or below the “fundamental” levels of credit at the start of the GFC, negative credit gaps have emerged or widened. Third, the inclusion of cross-border credit matters considerably for credit gap assessments as it results in larger gaps in most cases. As part of the policy discussion, we also relate our findings to recent efforts in setting countercyclical capital buffers depending on credit gaps. Classification-JEL: C33, E44, E51, G01, G21, O16 Keywords: private sector credit, fundamental level of credit, bank lending, global financial crisis, Pages: 141-154 Year: 2018 Issue: Q3-18 File-URL: https://www.oenb.at/dam/jcr:f05045c2-41a1-4e24-a032-bf3b41fcdde2/13_Has_private_sector_credit_feei_2018_q3.pdf File-Format: application/pdf File-Size: 599 kb Handle: RePEc:onb:oenbfi:y:2018:i:Q3-18:b:13 Template-Type: ReDIF-Article 1.0 Author-Name: Markus Eller Author-Name-First: Markus Author-Name-Last: Eller Author-Email: markus.eller@oenb.at Author-Workplace-Name: Oesterreichische Nationalbank, Foreign Research Division Author-Name: Johannes Holler Author-Name-First: Johannes Author-Name-Last: Holler Author-Email: johannes.holler@oenb.at Author-Workplace-Name: Oesterreichische Nationalbank, Economic Analysis Division Title: Digging into the composition of government debt in CESEE: a risk evaluation Abstract: This paper reviews the composition of government debt in Central, Eastern and Southeastern Europe (CESEE) with a particular focus on the related risk implications, using a unique dataset compiled from various sources. The comparatively strong increase in government debt Levels recorded
in CESEE since the global financial crisis (GFC), together with an increased role of foreign portfolio investors with a typically short-term orientation, has accentuated refinancing risks. Nevertheless, on the aggregate level, refinancing and interest rate risks have been reduced in CESEE as governments increasingly have been able to issue longer-term debt instruments. At the same time, however, risks are not distributed equally across CESEE: there are still a few countries that record sizeable short-term debt (partially denominated in foreign currency) and/or are likely to face pronounced repayment spikes in the period up to 2025. The combination of an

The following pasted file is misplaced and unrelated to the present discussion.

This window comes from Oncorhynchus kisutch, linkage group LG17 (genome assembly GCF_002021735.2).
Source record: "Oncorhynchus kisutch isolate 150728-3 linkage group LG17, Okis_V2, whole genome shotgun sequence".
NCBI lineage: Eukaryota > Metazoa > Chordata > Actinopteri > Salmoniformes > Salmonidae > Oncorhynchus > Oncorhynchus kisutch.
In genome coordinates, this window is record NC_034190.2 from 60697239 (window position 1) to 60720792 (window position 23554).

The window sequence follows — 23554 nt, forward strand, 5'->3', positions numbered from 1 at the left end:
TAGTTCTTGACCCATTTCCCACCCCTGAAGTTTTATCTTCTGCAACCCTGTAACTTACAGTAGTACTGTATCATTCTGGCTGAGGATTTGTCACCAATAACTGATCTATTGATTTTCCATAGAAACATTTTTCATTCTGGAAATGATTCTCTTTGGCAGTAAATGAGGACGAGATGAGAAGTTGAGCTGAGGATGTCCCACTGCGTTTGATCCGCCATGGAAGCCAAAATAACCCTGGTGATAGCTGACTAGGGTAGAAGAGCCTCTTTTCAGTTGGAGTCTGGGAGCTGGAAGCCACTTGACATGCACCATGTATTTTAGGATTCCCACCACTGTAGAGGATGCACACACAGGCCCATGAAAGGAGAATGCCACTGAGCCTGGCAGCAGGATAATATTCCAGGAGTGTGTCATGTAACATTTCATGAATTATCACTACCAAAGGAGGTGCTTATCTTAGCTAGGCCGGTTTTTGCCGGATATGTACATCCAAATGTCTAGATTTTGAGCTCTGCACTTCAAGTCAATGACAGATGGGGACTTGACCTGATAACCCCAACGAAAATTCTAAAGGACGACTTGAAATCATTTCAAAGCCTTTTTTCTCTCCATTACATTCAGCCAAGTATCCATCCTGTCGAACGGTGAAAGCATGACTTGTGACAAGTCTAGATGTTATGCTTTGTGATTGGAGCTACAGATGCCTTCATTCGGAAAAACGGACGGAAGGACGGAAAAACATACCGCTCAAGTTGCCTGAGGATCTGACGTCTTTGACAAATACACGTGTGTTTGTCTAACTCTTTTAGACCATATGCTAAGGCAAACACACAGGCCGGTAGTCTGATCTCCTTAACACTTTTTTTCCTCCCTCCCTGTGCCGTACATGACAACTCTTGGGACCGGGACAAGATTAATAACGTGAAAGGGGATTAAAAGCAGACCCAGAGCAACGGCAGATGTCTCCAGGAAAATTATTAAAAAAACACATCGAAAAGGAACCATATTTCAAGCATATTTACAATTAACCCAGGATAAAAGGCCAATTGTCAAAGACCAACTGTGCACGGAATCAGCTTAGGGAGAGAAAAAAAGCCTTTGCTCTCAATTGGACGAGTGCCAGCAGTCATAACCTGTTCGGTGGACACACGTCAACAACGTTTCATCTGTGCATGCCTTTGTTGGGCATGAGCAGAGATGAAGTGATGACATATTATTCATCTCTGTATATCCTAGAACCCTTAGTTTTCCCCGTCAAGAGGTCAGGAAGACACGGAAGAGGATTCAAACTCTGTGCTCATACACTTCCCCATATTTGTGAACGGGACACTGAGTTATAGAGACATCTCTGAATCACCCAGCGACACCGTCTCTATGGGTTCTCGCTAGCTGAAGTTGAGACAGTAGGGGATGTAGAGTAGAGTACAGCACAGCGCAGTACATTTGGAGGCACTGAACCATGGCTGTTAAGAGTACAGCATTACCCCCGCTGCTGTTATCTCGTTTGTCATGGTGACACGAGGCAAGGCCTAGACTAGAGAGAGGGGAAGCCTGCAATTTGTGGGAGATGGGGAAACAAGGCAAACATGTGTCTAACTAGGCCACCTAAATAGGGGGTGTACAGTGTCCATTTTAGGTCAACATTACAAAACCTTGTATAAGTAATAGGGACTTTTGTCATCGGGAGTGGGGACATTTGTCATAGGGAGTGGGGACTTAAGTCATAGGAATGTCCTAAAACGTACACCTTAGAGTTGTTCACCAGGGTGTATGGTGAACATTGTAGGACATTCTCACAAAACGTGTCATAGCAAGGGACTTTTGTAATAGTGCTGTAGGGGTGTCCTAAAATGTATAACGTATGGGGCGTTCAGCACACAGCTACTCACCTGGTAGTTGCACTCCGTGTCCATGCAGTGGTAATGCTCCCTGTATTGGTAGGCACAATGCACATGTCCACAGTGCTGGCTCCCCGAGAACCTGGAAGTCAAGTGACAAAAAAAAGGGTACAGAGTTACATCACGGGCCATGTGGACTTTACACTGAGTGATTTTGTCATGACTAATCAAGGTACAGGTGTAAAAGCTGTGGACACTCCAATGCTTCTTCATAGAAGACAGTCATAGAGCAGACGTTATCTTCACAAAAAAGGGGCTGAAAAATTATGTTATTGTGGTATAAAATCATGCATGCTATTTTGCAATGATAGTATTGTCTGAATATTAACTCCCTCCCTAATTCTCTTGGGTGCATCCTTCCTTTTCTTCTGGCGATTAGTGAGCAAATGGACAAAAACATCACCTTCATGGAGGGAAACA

increased debt stock and a dominant share of foreign currency-denominated government debt also implies substantial exposure to exchange rate risks in a few CESEE countries. Historical default episodes underline the riskiness of the large shares of foreign currency-denominated government debt that are often observed for countries with less developed capital markets. The issuance
of debt instruments which are exposed to high refinancing and rollover risk is only partially driven by debt management strategies; it is also a direct consequence of domestic financial market conditions. Therefore, special emphasis should be placed on fostering CESEE capital markets to strengthen government borrowing at home and in the local currencies and to further
develop derivative products to hedge interest and exchange rate risk. Classification-JEL: E62, H12, H63, P35 Keywords: government debt structure, public debt management, sovereign risk, Central, Eastern Pages: 56-80 Year: 2018 Issue: Q2-18 File-URL: https://www.oenb.at/dam/jcr:96273829-255a-4cf9-8e9c-538353f18785/04_feei_2018_q2_screen_Eller_Holler.pdf File-Format: application/pdf File-Size: 1666 kb Handle: RePEc:onb:oenbfi:y:2018:i:Q2-18:b:1 Template-Type: ReDIF-Article 1.0 Author-Name: Artha Hoxha Author-Name-First: Artha Author-Name-Last: Hoxha Author-Email: arta.hoxha@research.staffs.ac.uk Title: Explaining the impact of the global financial crisis on European transition countries: a GVAR approach Abstract: This study investigates how GDP and financial shocks in the EU-15 are transmitted to European transition countries, using a global vector autoregression (GVAR) approach. Our GVAR model is estimated for 32 countries over the period from Q1 1999 to Q4 2014. The results indicate